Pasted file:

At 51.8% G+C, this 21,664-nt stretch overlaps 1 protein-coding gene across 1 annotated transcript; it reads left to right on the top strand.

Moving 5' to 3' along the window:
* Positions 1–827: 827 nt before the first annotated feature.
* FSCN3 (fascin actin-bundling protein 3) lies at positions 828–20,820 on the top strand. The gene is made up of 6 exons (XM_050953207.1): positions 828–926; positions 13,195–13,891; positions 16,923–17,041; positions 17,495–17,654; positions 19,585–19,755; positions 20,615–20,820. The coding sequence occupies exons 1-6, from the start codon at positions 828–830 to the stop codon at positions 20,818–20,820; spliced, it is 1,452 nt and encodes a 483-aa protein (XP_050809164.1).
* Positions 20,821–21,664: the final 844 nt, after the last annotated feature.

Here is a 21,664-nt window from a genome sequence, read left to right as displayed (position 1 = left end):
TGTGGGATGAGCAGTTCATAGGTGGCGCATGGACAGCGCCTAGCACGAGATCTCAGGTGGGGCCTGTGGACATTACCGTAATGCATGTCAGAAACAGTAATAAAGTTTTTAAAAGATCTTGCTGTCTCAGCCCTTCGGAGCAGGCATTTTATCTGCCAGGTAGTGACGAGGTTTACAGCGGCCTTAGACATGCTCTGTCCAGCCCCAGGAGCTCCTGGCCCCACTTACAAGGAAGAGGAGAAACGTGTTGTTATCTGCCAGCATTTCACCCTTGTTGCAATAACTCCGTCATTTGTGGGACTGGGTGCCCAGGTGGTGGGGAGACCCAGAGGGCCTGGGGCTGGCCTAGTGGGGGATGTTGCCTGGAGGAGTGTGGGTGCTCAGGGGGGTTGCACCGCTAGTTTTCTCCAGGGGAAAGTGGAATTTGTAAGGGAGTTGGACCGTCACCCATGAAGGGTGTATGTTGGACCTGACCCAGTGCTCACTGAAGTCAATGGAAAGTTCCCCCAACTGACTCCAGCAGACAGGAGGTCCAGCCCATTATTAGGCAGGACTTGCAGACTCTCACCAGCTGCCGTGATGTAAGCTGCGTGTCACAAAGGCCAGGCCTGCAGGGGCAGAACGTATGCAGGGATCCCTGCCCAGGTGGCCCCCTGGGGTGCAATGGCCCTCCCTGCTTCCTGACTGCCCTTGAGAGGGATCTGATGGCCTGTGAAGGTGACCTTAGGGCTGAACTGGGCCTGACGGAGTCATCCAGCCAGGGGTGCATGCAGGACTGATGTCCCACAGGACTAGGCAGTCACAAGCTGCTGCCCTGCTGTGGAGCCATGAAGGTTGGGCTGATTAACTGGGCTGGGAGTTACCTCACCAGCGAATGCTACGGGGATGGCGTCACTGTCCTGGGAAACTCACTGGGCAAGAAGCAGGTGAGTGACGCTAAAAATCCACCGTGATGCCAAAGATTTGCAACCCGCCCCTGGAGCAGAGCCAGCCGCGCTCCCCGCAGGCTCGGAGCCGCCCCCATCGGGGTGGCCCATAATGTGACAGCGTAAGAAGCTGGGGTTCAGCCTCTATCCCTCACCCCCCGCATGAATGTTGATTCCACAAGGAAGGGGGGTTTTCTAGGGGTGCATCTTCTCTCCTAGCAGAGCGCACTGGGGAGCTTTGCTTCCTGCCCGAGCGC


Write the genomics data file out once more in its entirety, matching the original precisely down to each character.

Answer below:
At 51.8% G+C, this 21,664-nt stretch overlaps 1 protein-coding gene across 1 annotated transcript; it reads left to right on the top strand.

Moving 5' to 3' along the window:
* Positions 1–827: 827 nt before the first annotated feature.
* FSCN3 (fascin actin-bundling protein 3) lies at positions 828–20,820 on the top strand. The gene is made up of 6 exons (XM_050953207.1): positions 828–926; positions 13,195–13,891; positions 16,923–17,041; positions 17,495–17,654; positions 19,585–19,755; positions 20,615–20,820. The coding sequence occupies exons 1-6, from the start codon at positions 828–830 to the stop codon at positions 20,818–20,820; spliced, it is 1,452 nt and encodes a 483-aa protein (XP_050809164.1).
* Positions 20,821–21,664: the final 844 nt, after the last annotated feature.

Here is a 21,664-nt window from a genome sequence, read left to right as displayed (position 1 = left end):
TGTGGGATGAGCAGTTCATAGGTGGCGCATGGACAGCGCCTAGCACGAGATCTCAGGTGGGGCCTGTGGACATTACCGTAATGCATGTCAGAAACAGTAATAAAGTTTTTAAAAGATCTTGCTGTCTCAGCCCTTCGGAGCAGGCATTTTATCTGCCAGGTAGTGACGAGGTTTACAGCGGCCTTAGACATGCTCTGTCCAGCCCCAGGAGCTCCTGGCCCCACTTACAAGGAAGAGGAGAAACGTGTTGTTATCTGCCAGCATTTCACCCTTGTTGCAATAACTCCGTCATTTGTGGGACTGGGTGCCCAGGTGGTGGGGAGACCCAGAGGGCCTGGGGCTGGCCTAGTGGGGGATGTTGCCTGGAGGAGTGTGGGTGCTCAGGGGGGTTGCACCGCTAGTTTTCTCCAGGGGAAAGTGGAATTTGTAAGGGAGTTGGACCGTCACCCATGAAGGGTGTATGTTGGACCTGACCCAGTGCTCACTGAAGTCAATGGAAAGTTCCCCCAACTGACTCCAGCAGACAGGAGGTCCAGCCCATTATTAGGCAGGACTTGCAGACTCTCACCAGCTGCCGTGATGTAAGCTGCGTGTCACAAAGGCCAGGCCTGCAGGGGCAGAACGTATGCAGGGATCCCTGCCCAGGTGGCCCCCTGGGGTGCAATGGCCCTCCCTGCTTCCTGACTGCCCTTGAGAGGGATCTGATGGCCTGTGAAGGTGACCTTAGGGCTGAACTGGGCCTGACGGAGTCATCCAGCCAGGGGTGCATGCAGGACTGATGTCCCACAGGACTAGGCAGTCACAAGCTGCTGCCCTGCTGTGGAGCCATGAAGGTTGGGCTGATTAACTGGGCTGGGAGTTACCTCACCAGCGAATGCTACGGGGATGGCGTCACTGTCCTGGGAAACTCACTGGGCAAGAAGCAGGTGAGTGACGCTAAAAATCCACCGTGATGCCAAAGATTTGCAACCCGCCCCTGGAGCAGAGCCAGCCGCGCTCCCCGCAGGCTCGGAGCCGCCCCCATCGGGGTGGCCCATAATGTGACAGCGTAAGAAGCTGGGGTTCAGCCTCTATCCCTCACCCCCCGCATGAATGTTGATTCCACAAGGAAGGGGGGTTTTCTAGGGGTGCATCTTCTCTCCTAGCAGAGCGCACTGGGGAGCTTTGCTTCCTGCCCGAGCGC